Stock Market Today: Stocks Suffer Worst Losses of 2022


Major indexes wiped out yesterday’s rally gains, then on Thursday in a market-wide rout as Wall Street took a more sober look at the investing landscape.

On the one hand, most of the worries weighing on equities have not disappeared, including on the interest rate front. While Federal Reserve Chairman Jerome Powell dismissed the idea of ​​a 75 basis point hike yesterday, at least two more 50 basis point hikes are expected at the next two Federal meetings. Open Market Committee – still considerable level of monetary tightening.

“We are not out of the woods yet, because there is still too much uncertainty about how the actions of the Federal Reserve will bring inflation under control without causing a recession,” said Zach Stein, director of the investments from climate change-focused investment manager Carbon Collective.

Indeed, the 10-year Treasury yield, which was falling yesterday, came back to life on Thursday to eclipse 3% again. This particularly weighed on rate-sensitive growth places in tech and tech stocks such as mega-caps. You’re here (TSLA, -8.3%), Nvidia (NVDA, -7.3%) and Apple (AAPL, -5.6%).

Speculative assets such as cryptocurrency were also heavily risked; Bitcoin, for example, plunged 8.9% to $36,287. (Bitcoin trades 24 hours a day; prices shown here are as of 4 p.m.)

Gene Goldman, chief investment officer of Cetera Investment Management, pointed to additional factors in Thursday’s woes.

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“There is less optimism around a less hawkish Fed and a soft landing scenario,” he says. “We saw data this morning depicting more inflation and a weaker economy – labor costs jumped in the first quarter, jobless claims rose and productivity was weaker than expected.”

Goldman also pointed to disappointing earnings reports from the e-commerce industry, which, due to high valuations on top of that, were selling particularly hard.

Shopify (SHOP), for its part, plunged 14.9% after the e-commerce company reported lower-than-expected first-quarter earnings and adjusted revenue (20 cents vs. 63 cents est.; 1.2 billion dollars vs. $1.24 billion est.) and low first-half revenue guidance amid tough comparisons. SHOP also announced that it would buy Deliverr, a San Francisco-based delivery startup, for $2.1 billion.

“While e-commerce growth was lower than we expected, SHOP topped pandemic numbers, with more favorable comparisons coming out of the calendar year,” said CFRA Research (Hold) analyst Angelo Zino. “That said, we believe consensus expectations will need to be tempered, in part reflecting weaker-than-expected merchant additions to start the year.”

eBay (EBAY, -11.7%) plunged despite first-quarter estimates after forecasting second-quarter revenue of $2.35 billion to $2.40 billion and adjusted earnings of 87 to 91 cents per share , both below expectations of $2.54 billion and $1.01 per share, respectively. Etsy (ETSY, -16.8%), meanwhile, slightly beat revenue expectations, but was just in line with earnings and forecast second-quarter sales of $540-590 million, well in line. fell short of analysts’ mark of $627 million. (AMZN) bled 7.6% out of sympathy.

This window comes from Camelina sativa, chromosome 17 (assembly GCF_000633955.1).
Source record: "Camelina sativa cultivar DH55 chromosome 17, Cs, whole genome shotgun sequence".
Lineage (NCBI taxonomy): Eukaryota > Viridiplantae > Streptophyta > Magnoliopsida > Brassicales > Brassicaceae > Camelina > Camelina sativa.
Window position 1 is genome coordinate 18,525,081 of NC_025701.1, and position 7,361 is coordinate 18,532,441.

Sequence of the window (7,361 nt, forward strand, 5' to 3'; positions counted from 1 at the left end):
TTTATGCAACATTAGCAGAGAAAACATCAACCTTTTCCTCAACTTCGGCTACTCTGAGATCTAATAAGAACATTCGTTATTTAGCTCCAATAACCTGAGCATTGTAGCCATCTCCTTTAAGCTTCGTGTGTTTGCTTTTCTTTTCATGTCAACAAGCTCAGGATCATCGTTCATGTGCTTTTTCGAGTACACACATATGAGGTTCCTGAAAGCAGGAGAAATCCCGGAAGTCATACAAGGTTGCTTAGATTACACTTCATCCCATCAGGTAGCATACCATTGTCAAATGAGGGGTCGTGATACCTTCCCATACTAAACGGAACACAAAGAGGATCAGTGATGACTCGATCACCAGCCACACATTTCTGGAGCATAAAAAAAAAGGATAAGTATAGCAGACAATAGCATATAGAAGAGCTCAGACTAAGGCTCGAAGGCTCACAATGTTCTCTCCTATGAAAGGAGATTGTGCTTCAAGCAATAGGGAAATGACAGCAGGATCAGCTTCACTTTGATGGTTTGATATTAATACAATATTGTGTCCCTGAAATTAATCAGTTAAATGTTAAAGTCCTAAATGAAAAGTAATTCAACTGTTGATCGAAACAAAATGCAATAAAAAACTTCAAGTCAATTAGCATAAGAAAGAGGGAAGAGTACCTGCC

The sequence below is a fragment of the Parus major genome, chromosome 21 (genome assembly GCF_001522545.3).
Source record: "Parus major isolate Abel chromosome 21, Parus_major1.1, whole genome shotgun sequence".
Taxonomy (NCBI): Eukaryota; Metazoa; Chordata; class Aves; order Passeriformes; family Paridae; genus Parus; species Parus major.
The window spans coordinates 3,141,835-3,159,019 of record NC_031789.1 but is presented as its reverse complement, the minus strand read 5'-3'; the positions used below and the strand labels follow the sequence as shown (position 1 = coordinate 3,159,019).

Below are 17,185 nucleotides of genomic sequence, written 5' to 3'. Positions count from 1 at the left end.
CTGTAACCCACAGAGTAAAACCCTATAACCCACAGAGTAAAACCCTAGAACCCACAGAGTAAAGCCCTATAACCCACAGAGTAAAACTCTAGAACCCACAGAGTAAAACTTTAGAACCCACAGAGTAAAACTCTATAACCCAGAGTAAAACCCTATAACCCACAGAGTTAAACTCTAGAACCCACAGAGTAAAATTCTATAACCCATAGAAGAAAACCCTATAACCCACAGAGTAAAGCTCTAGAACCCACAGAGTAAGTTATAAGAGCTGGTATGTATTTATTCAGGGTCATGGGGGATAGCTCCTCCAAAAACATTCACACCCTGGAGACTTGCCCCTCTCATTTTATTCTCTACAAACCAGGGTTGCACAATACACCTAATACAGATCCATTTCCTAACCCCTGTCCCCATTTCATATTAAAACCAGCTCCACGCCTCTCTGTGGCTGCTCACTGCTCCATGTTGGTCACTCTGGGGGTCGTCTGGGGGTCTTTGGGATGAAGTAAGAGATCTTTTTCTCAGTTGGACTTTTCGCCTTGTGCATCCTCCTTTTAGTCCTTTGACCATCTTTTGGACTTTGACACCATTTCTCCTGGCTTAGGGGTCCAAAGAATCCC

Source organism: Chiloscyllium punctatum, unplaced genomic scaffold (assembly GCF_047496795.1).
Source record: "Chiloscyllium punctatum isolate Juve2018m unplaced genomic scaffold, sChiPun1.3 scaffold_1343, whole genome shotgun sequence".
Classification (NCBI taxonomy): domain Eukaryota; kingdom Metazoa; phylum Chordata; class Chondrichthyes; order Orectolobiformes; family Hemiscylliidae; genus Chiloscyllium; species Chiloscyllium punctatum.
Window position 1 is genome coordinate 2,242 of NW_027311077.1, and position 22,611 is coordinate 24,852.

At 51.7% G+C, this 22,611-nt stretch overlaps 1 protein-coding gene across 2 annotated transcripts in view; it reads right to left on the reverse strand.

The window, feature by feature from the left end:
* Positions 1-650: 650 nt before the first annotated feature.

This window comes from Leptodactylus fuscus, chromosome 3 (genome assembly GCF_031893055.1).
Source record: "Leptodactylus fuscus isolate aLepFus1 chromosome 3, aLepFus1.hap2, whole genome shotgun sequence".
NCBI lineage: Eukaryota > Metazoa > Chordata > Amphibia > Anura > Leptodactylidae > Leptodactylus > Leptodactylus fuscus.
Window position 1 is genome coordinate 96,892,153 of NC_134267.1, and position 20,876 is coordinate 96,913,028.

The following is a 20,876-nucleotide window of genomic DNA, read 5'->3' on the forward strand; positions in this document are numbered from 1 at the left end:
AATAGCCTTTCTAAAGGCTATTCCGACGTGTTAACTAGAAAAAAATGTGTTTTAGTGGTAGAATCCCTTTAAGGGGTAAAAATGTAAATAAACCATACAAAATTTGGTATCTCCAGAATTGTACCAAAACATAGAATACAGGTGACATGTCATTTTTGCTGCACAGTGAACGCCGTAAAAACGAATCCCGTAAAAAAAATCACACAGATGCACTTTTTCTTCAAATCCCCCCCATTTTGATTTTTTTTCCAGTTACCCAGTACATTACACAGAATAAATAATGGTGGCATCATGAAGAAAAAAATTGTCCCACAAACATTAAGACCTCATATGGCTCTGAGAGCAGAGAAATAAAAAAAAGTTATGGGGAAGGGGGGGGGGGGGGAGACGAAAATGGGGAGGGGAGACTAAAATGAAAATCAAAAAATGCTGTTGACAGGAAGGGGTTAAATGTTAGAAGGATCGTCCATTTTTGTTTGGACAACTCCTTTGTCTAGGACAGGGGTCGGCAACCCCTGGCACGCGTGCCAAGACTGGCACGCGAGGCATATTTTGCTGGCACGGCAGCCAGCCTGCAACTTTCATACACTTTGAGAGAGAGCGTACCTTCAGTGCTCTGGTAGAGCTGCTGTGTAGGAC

The result was the worst single-session performance of 2022 for both Nasdaq Compound (-5.0% to 12,317) and Dow Jones Industrial Average (-3.1% to 32,997), while S&P500 (-3.6% to 4,146) was just a hair’s breadth from surpassing its slightly larger April 29 decline.

Other news on the stock market today:

  • Small cap Russell 2000 fell 4.8% to 1,855.
  • U.S. crude oil futures rose 0.4% to settle at $1,081.26 a barrel.
  • Gold Futures Contracts gained 0.3% to end at $1,875.70 an ounce.
  • Reserve credits (BKNG) was a rare touch of green today, adding 3.3% after the online travel company reported earnings. In the first quarter, BKNG reported earnings of $3.90 per share on $2.7 billion in revenue, better than the 85 cents per share and $2.5 billion expected by analysts. The company also had gross bookings of $27.3 billion, a record quarterly amount. “We have a favorable view of online travel agencies, and in particular BKNG given its focus on Europe, where it generates the bulk of its gross profit,” says analyst John Staszak (Buy). at Argus Research. “BKNG is trading at an expected 2022 price-to-earnings ratio of 20.2, below the average for other online booking companies; however, we believe it deserves a higher multiple given the company’s strong earnings outlook.

Warren Buffett splashes more cash

Warren Buffett spends like there’s no tomorrow. A regulatory filing on Wednesday evening of its Berkshire Hathaway (BRK.B, -2.5%) revealed that Oracle’s Omaha holding company bought $350 million worth of shares in an energy company western oil (OXY, +1.0%).

Berkshire Hathaway’s stock portfolio has ballooned on Western exposure in recent months – Buffett revealed a nearly 10% OXY stake in early March which now sits at 15.2%, and he also holds $10 billion worth of 8% preferred stock, plus 84 million warrants to buy OXY stock. The move is part of Buffett’s renewed interest in energy, which has seen Chevron (CVX) become Berkshire’s fourth-largest holding.

This all ties into an even broader underlying theme, which is that Buffett has gone from being a voracious seller in 2021 to buying everything unrelated this year. Part of that seems to be that Oracle is profiting from a huge market downturn. But a closer look at what Buffett is buying indicates that he, like the rest of us, has rapidly rising prices on his brains.

We recently spoke with famed Buffett expert David Kass about the Berkshire CEO’s recent frenzy and Warren Buffett’s inflation-linked share of business.


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